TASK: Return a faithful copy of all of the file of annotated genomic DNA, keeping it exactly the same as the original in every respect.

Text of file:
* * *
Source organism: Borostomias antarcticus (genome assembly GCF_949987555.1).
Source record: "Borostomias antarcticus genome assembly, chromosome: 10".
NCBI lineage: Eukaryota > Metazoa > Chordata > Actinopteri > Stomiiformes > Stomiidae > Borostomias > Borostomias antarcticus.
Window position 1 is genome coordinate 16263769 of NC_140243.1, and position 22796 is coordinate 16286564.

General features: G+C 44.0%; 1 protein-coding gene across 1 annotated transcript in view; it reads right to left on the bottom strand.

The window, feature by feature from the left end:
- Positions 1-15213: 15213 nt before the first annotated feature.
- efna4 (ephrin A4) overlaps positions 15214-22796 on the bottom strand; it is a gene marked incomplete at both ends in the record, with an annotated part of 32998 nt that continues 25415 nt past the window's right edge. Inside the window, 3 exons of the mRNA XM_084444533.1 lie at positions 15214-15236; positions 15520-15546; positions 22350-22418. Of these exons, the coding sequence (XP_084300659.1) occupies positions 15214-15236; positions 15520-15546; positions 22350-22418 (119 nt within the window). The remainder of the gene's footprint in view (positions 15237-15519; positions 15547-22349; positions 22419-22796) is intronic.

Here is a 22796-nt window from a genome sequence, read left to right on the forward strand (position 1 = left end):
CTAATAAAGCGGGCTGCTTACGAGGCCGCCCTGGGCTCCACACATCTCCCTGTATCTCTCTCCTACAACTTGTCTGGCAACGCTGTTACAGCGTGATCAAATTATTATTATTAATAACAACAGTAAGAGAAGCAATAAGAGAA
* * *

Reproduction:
Source organism: Borostomias antarcticus (genome assembly GCF_949987555.1).
Source record: "Borostomias antarcticus genome assembly, chromosome: 10".
NCBI lineage: Eukaryota > Metazoa > Chordata > Actinopteri > Stomiiformes > Stomiidae > Borostomias > Borostomias antarcticus.
Window position 1 is genome coordinate 16263769 of NC_140243.1, and position 22796 is coordinate 16286564.

General features: G+C 44.0%; 1 protein-coding gene across 1 annotated transcript in view; it reads right to left on the bottom strand.

The window, feature by feature from the left end:
- Positions 1-15213: 15213 nt before the first annotated feature.
- efna4 (ephrin A4) overlaps positions 15214-22796 on the bottom strand; it is a gene marked incomplete at both ends in the record, with an annotated part of 32998 nt that continues 25415 nt past the window's right edge. Inside the window, 3 exons of the mRNA XM_084444533.1 lie at positions 15214-15236; positions 15520-15546; positions 22350-22418. Of these exons, the coding sequence (XP_084300659.1) occupies positions 15214-15236; positions 15520-15546; positions 22350-22418 (119 nt within the window). The remainder of the gene's footprint in view (positions 15237-15519; positions 15547-22349; positions 22419-22796) is intronic.

Here is a 22796-nt window from a genome sequence, read left to right on the forward strand (position 1 = left end):
CTAATAAAGCGGGCTGCTTACGAGGCCGCCCTGGGCTCCACACATCTCCCTGTATCTCTCTCCTACAACTTGTCTGGCAACGCTGTTACAGCGTGATCAAATTATTATTATTAATAACAACAGTAAGAGAAGCAATAAGAGAA